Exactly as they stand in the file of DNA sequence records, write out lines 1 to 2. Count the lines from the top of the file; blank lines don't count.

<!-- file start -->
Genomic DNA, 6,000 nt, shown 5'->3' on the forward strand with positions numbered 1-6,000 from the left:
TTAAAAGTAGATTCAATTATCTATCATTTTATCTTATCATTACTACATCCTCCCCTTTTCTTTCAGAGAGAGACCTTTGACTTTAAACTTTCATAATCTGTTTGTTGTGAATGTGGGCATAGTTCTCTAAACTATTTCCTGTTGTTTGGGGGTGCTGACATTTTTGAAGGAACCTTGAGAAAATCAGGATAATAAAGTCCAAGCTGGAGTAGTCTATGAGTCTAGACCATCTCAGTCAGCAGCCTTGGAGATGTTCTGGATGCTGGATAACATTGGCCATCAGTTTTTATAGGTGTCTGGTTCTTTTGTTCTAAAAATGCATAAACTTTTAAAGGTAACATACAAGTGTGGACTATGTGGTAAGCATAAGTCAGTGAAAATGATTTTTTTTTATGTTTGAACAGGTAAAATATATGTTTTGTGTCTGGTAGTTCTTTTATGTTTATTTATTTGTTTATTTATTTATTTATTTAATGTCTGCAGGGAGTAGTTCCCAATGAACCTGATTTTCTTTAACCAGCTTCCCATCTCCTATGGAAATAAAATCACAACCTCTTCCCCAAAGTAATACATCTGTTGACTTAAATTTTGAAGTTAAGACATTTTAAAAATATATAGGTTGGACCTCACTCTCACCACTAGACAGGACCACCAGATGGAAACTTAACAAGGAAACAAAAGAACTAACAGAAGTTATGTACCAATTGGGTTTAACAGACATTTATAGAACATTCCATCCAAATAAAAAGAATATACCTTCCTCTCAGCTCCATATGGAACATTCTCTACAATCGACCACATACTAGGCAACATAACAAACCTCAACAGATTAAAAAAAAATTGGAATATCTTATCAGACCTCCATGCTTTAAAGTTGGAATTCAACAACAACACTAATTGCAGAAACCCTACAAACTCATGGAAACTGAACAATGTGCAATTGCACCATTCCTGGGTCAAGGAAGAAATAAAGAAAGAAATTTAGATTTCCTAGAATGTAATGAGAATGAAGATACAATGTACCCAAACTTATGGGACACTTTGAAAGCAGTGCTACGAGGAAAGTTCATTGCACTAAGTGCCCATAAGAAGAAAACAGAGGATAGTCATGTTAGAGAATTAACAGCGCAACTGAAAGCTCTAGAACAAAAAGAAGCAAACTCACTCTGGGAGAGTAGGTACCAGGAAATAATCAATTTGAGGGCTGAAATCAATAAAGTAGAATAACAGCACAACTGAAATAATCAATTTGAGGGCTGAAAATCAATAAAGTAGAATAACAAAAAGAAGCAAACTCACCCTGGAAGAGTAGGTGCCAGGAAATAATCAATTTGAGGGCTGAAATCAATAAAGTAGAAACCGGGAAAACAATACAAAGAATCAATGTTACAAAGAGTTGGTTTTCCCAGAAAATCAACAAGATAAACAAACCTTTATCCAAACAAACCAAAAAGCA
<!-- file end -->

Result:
Genomic DNA, 6,000 nt, shown 5'->3' on the forward strand with positions numbered 1-6,000 from the left:
TTAAAAGTAGATTCAATTATCTATCATTTTATCTTATCATTACTACATCCTCCCCTTTTCTTTCAGAGAGAGACCTTTGACTTTAAACTTTCATAATCTGTTTGTTGTGAATGTGGGCATAGTTCTCTAAACTATTTCCTGTTGTTTGGGGGTGCTGACATTTTTGAAGGAACCTTGAGAAAATCAGGATAATAAAGTCCAAGCTGGAGTAGTCTATGAGTCTAGACCATCTCAGTCAGCAGCCTTGGAGATGTTCTGGATGCTGGATAACATTGGCCATCAGTTTTTATAGGTGTCTGGTTCTTTTGTTCTAAAAATGCATAAACTTTTAAAGGTAACATACAAGTGTGGACTATGTGGTAAGCATAAGTCAGTGAAAATGATTTTTTTTTATGTTTGAACAGGTAAAATATATGTTTTGTGTCTGGTAGTTCTTTTATGTTTATTTATTTGTTTATTTATTTATTTATTTAATGTCTGCAGGGAGTAGTTCCCAATGAACCTGATTTTCTTTAACCAGCTTCCCATCTCCTATGGAAATAAAATCACAACCTCTTCCCCAAAGTAATACATCTGTTGACTTAAATTTTGAAGTTAAGACATTTTAAAAATATATAGGTTGGACCTCACTCTCACCACTAGACAGGACCACCAGATGGAAACTTAACAAGGAAACAAAAGAACTAACAGAAGTTATGTACCAATTGGGTTTAACAGACATTTATAGAACATTCCATCCAAATAAAAAGAATATACCTTCCTCTCAGCTCCATATGGAACATTCTCTACAATCGACCACATACTAGGCAACATAACAAACCTCAACAGATTAAAAAAAAATTGGAATATCTTATCAGACCTCCATGCTTTAAAGTTGGAATTCAACAACAACACTAATTGCAGAAACCCTACAAACTCATGGAAACTGAACAATGTGCAATTGCACCATTCCTGGGTCAAGGAAGAAATAAAGAAAGAAATTTAGATTTCCTAGAATGTAATGAGAATGAAGATACAATGTACCCAAACTTATGGGACACTTTGAAAGCAGTGCTACGAGGAAAGTTCATTGCACTAAGTGCCCATAAGAAGAAAACAGAGGATAGTCATGTTAGAGAATTAACAGCGCAACTGAAAGCTCTAGAACAAAAAGAAGCAAACTCACTCTGGGAGAGTAGGTACCAGGAAATAATCAATTTGAGGGCTGAAATCAATAAAGTAGAATAACAGCACAACTGAAATAATCAATTTGAGGGCTGAAAATCAATAAAGTAGAATAACAAAAAGAAGCAAACTCACCCTGGAAGAGTAGGTGCCAGGAAATAATCAATTTGAGGGCTGAAATCAATAAAGTAGAAACCGGGAAAACAATACAAAGAATCAATGTTACAAAGAGTTGGTTTTCCCAGAAAATCAACAAGATAAACAAACCTTTATCCAAACAAACCAAAAAGCA